Lee College offers more than 100 associate degree and certificate programs, as well as non-credit workforce and community education courses, that prepare its diverse student body for advanced higher education; successful entry into the workforce; and a variety of in-demand careers. With the main campus and McNair Center located in Baytown, Texas, and a satellite education center in nearby South Liberty County, the college serves a geographic area of more than 220,000 residents that includes 14 independent school districts. To learn more, visit www.lee.edu.

Lee College to hold 2016 Fall Commencement Ceremony on Dec. 16

Ceremony will also be streamed live online via the Lee College website

Sen. Sylvia Garcia
Sen. Sylvia Garcia

BAYTOWN, TX – Lee College will recognize the achievements of more than 450 graduates at the 2016 Fall Commencement Ceremony to be held at 7 p.m., Friday, Dec. 16, in the Sports Arena on campus. Texas State Sen. Sylvia R. Garcia will deliver the keynote address.

A livestream of the ceremony will also be available online via the Lee College website at www.lee.edu.

A native of the South Texas farming community of Palito Blanco, Garcia has represented Senate District 6 since 2013 and is chairwoman of the Texas Senate Hispanic Caucus. During the 84th Legislative Session, she passed 37 of her bills and served on the Education, Intergovernmental Relations, Transportation and Veterans Affairs & Military Installations committees.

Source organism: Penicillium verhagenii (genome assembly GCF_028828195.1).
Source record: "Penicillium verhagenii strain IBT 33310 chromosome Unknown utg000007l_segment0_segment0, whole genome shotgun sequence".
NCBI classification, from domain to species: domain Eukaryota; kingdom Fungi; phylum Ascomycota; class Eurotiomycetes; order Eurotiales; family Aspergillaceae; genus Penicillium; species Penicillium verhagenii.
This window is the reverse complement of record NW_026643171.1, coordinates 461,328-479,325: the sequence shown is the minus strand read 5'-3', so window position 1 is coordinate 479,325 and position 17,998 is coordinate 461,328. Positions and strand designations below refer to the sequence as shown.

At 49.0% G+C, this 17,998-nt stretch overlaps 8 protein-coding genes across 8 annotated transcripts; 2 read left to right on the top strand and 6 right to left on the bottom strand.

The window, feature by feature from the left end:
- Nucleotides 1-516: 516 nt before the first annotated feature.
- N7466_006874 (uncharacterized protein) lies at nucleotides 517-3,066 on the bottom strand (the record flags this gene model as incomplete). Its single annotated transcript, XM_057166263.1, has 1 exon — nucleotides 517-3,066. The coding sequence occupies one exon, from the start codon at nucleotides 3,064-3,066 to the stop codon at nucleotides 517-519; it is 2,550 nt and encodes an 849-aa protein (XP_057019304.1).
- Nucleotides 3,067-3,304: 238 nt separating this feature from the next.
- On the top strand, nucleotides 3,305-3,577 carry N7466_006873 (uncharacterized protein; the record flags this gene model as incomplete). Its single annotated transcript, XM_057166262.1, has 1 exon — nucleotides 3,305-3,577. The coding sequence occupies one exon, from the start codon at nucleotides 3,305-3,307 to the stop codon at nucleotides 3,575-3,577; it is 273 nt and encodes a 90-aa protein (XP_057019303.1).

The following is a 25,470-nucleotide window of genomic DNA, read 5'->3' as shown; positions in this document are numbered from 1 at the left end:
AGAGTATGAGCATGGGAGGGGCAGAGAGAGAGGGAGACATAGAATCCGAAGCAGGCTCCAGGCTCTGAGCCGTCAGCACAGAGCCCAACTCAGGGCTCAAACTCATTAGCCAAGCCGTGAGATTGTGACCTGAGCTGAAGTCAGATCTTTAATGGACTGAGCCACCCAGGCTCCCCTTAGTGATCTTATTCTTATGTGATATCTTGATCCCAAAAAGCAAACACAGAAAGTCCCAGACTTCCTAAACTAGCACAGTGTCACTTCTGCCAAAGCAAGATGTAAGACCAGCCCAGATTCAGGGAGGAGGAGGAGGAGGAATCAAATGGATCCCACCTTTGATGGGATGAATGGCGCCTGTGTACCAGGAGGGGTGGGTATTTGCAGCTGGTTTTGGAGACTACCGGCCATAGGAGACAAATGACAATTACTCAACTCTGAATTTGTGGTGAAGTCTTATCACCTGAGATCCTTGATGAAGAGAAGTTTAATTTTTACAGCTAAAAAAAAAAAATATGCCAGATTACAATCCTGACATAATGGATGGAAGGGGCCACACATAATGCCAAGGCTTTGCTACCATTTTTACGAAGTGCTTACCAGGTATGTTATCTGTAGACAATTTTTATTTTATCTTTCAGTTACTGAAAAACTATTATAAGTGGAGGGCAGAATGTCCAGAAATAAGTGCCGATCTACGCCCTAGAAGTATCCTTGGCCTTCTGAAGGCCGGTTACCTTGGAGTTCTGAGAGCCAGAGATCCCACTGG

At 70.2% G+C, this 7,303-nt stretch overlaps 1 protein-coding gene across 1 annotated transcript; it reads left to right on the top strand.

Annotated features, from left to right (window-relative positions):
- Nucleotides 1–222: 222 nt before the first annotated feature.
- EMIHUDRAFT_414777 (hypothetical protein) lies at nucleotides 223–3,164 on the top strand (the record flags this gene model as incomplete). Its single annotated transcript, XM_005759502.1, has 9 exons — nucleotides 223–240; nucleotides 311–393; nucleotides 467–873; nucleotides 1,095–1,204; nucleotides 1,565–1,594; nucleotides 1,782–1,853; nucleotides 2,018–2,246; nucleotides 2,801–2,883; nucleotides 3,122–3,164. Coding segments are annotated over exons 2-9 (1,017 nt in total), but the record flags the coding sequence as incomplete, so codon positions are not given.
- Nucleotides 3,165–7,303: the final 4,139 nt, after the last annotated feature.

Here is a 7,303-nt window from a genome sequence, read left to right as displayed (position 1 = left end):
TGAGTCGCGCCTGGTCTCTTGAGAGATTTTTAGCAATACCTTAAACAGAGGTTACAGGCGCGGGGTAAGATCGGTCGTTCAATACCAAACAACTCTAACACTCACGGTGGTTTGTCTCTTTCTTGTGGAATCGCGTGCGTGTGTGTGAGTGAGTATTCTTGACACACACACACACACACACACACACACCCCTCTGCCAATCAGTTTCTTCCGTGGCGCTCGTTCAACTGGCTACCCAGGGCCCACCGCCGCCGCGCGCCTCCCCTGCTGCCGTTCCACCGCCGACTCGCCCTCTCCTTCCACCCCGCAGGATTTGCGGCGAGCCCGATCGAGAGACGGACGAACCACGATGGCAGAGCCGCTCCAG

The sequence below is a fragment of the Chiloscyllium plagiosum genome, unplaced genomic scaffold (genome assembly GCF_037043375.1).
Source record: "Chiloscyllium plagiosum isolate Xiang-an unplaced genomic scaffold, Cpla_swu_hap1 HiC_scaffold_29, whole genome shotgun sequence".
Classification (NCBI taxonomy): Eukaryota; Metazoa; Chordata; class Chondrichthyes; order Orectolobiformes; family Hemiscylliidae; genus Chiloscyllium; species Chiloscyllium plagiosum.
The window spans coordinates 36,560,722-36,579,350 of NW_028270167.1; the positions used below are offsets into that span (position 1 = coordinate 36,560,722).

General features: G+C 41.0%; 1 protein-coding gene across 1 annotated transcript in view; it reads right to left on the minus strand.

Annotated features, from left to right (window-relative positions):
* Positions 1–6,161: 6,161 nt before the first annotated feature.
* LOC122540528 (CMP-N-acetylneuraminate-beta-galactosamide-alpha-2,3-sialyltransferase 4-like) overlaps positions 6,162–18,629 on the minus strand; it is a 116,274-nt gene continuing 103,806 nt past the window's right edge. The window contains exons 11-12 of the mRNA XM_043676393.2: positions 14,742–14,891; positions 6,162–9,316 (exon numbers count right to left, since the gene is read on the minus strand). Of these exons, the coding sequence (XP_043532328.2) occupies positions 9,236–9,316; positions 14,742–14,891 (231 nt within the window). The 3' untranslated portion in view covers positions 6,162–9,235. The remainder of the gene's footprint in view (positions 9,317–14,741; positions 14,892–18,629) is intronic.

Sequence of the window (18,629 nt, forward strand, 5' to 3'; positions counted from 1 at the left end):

After protecting children and the elderly as a social worker early in her professional career, Garcia entered public service with the city of Houston as director and presiding judge of the Houston Municipal System for an unprecedented five terms under two mayors. There, she worked to make the city court system more effective and efficient for the community. Garcia was later elected to city controller, earning a reputation as the taxpayers’ watchdog, and in 2002 was the first Hispanic and first woman to be elected in her own right to the Harris County Commissioners Court. As a commissioner, she continued her advocacy for working families and the most vulnerable, while also pushing for new jobs and economic development.

Garcia remains active in the Houston community, serving on more than 25 community boards and commissions including the San Jacinto Girl Scouts, which gave her the Board Award; Houston Hispanic Forum; American Leadership Forum; Battleship Texas; and the Museum of Fine Arts – Houston. She has been named “Humanitarian of the Year” by the National Conference of Communities and Justice and chosen as one of “Houston’s 25 Power People” by Inside Houston magazine.

The eighth of 10 children, Garcia’s parents taught her from an early age the value of education and hard work. She is a graduate of Texas Women’s University, which awarded her the Board of Regents Woman of Distinction Award, and earned a Juris Doctor degree from the Thurgood Marshall School of Law at Texas Southern University.

Lee College offers more than 100 associate degree and certificate programs, as well as non-credit workforce and community education courses, that prepare its diverse student body for advanced higher education; successful entry into the workforce; and a variety of in-demand careers. With the main campus and McNair Center located in Baytown, Texas, and a satellite education center in nearby South Liberty County, the college serves a geographic area of more than 220,000 residents that includes 14 independent school districts. To learn more, visit www.lee.edu.